I’ve said it before, and I’ll say it again, My Favorite Thing Is Monsters is one of the smartest books I’ve ever read. There is so much to digest in this gigantic graphic novel– from the stunning art, to the 1960’s Chicago setting, to the mystery unfolding, to the discussion of identity, to the main character, Karen drawing all of the people she loves as monsters. It might not be told in a traditional narrative style, but all of the threads and elements in this story come together beautifully to create a true GEM.
In the house of Helios, god of the sun and mightiest of the Titans, a daughter is born. But Circe is a strange child—not powerful, like her father, nor viciously alluring like her mother. Turning to the world of mortals for companionship, she discovers that she does possess power—the power of witchcraft, which can transform rivals into monsters and menace the gods themselves.
Threatened, Zeus banishes her to a deserted island, where she hones her occult craft, tames wild beasts and crosses paths with many of the most famous figures in all of mythology, including the Minotaur, Daedalus and his doomed son Icarus, the murderous Medea, and, of course, wily Odysseus.
But there is danger, too, for a woman who stands alone, and Circe unwittingly draws the wrath of both men and gods, ultimately finding herself pitted against one of the most terrifying and vengeful of the Olympians. To protect what she loves most, Circe must summon all her strength and choose, once and for all, whether she belongs with the gods she is born from, or the mortals she has come to love.
I read Circe this fall and cannot seem to stop gushing about it, but it truly is a remarkable novel. Ravenclaws will appreciate its roots in Greek mythology, but will also love the modern, feminist spin on the classics. It’s fantastical and sweeping and epic in scope, but Miller manages to keep it feeling very intimate and character-driven. Basically, Circe is stunning and I think everyone needs to read it.
The last thing Jamie Watson wants is a rugby scholarship to Sherringford, a Connecticut prep school just an hour away from his estranged father. But that’s not the only complication: Sherringford is also home to Charlotte Holmes, the famous detective’s great-great-great-granddaughter, who has inherited not only Sherlock’s genius but also his volatile temperament. From everything Jamie has heard about Charlotte, it seems safer to admire her from afar.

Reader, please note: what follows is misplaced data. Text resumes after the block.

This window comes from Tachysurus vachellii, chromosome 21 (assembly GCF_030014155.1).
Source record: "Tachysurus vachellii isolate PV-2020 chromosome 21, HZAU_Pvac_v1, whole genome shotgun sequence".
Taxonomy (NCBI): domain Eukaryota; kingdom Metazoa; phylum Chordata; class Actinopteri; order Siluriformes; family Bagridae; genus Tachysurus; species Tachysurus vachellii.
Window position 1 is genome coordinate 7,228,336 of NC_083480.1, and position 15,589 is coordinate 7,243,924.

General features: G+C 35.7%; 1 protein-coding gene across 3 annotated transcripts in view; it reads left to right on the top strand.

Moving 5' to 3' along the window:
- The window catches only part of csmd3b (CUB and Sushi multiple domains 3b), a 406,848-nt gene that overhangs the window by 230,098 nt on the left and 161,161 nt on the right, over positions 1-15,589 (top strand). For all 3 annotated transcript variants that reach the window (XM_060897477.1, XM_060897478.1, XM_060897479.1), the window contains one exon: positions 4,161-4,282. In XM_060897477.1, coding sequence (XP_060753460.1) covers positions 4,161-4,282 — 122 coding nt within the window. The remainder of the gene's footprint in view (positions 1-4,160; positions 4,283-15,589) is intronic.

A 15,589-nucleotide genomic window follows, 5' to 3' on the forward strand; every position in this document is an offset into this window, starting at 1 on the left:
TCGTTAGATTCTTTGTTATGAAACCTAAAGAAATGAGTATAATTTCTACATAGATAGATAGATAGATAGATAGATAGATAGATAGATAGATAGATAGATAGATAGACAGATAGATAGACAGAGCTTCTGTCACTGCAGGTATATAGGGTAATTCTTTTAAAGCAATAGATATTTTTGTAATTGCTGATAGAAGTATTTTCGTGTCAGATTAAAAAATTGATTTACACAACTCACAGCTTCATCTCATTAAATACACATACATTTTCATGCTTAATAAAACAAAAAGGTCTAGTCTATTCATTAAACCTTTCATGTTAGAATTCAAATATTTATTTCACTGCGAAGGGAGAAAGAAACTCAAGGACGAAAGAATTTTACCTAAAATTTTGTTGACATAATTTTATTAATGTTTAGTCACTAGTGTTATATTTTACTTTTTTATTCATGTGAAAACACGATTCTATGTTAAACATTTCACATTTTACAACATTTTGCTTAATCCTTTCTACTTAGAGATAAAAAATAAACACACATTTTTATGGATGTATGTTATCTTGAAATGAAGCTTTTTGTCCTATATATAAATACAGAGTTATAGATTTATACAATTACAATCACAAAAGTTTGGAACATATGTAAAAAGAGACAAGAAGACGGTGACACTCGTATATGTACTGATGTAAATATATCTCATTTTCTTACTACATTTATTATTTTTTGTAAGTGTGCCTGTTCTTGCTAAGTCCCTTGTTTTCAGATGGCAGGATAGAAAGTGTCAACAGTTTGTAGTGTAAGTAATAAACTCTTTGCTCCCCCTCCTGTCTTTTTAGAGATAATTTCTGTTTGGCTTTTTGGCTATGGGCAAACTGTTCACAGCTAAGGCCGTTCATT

From the moment they meet, there’s a tense energy between them, and they seem more destined to be rivals than anything else. But when a Sherringford student dies under suspicious circumstances, ripped straight from the most terrifying of the Sherlock Holmes stories, Jamie can no longer afford to keep his distance. Jamie and Charlotte are being framed for murder, and only Charlotte can clear their names. But danger is mounting and nowhere is safe—and the only people they can trust are each other.
A Study in Charlotte appears on a lot of Ravenclaw recommendations lists, and I can understand why. The boarding school setting, the mystery, and ESPECIALLY Holmes’s dry, methodical nature will definitely appear to Ravenclaws.
Named a Notable Work of Fiction in 2017 by The Washington Post and one of PBS NewsHour's 5 Books from 2017
An NPR Best Book of 2017
National Book Foundation "5 Under 35" Honoree
Longlisted for the Aspen Words Literary Prize
A luminous coming-of-age novel about a young female scientist who must recalibrate her life when her academic career goes off track; perfect for readers of Lab Girl and Celeste Ng's Everything I Never Told You.
Three years into her graduate studies at a demanding Boston university, the unnamed narrator of this nimbly wry, concise debut finds her one-time love for chemistry is more hypothesis than reality. She's tormented by her failed research--and reminded of her delays by her peers, her advisor, and most of all by her Chinese parents, who have always expected nothing short of excellence from her throughout her life. But there's another, nonscientific question looming: the marriage proposal from her devoted boyfriend, a fellow scientist, whose path through academia has been relatively free of obstacles, and with whom she can't make a life before finding success on her own. Eventually, the pressure mounts so high that she must leave everything she thought she knew about her future, and herself, behind. And for the first time, she's confronted with a question she won't find the answer to in a textbook: What do I really want? Over the next two years, this winningly flawed, disarmingly insightful heroine learns the formulas and equations for a different kind of chemistry--one in which the reactions can't be quantified, measured, and analyzed; one that can be studied only in the mysterious language of the heart. Taking us deep inside her scattered, searching mind, here is a brilliant new literary voice that astutely juxtaposes the elegance of science, the anxieties of finding a place in the world, and the sacrifices made for love and family.
Chemistry is another recent read of mine that immediately came to mind when I was formulating this post! Sure, it’s appealing to Ravenclaws on a surface level, since it follows an unnamed narrator working toward her PhD in chemistry, but that’s really not what this book is about at all. I think the dry, choppy, matter-of-fact writing is perfect for Ravenclaw readers. It also focuses heavily on mental health and the way it’s viewed by non-Western societies, and the dissonance of growing up in a Western culture but with non-Western parents. This was such a unique book; I loved the way this story was told. It’s not always easy to read, but it’s important and eye-opening.
Have you read any of the books I mentioned? What books would you recommend to Ravenclaws?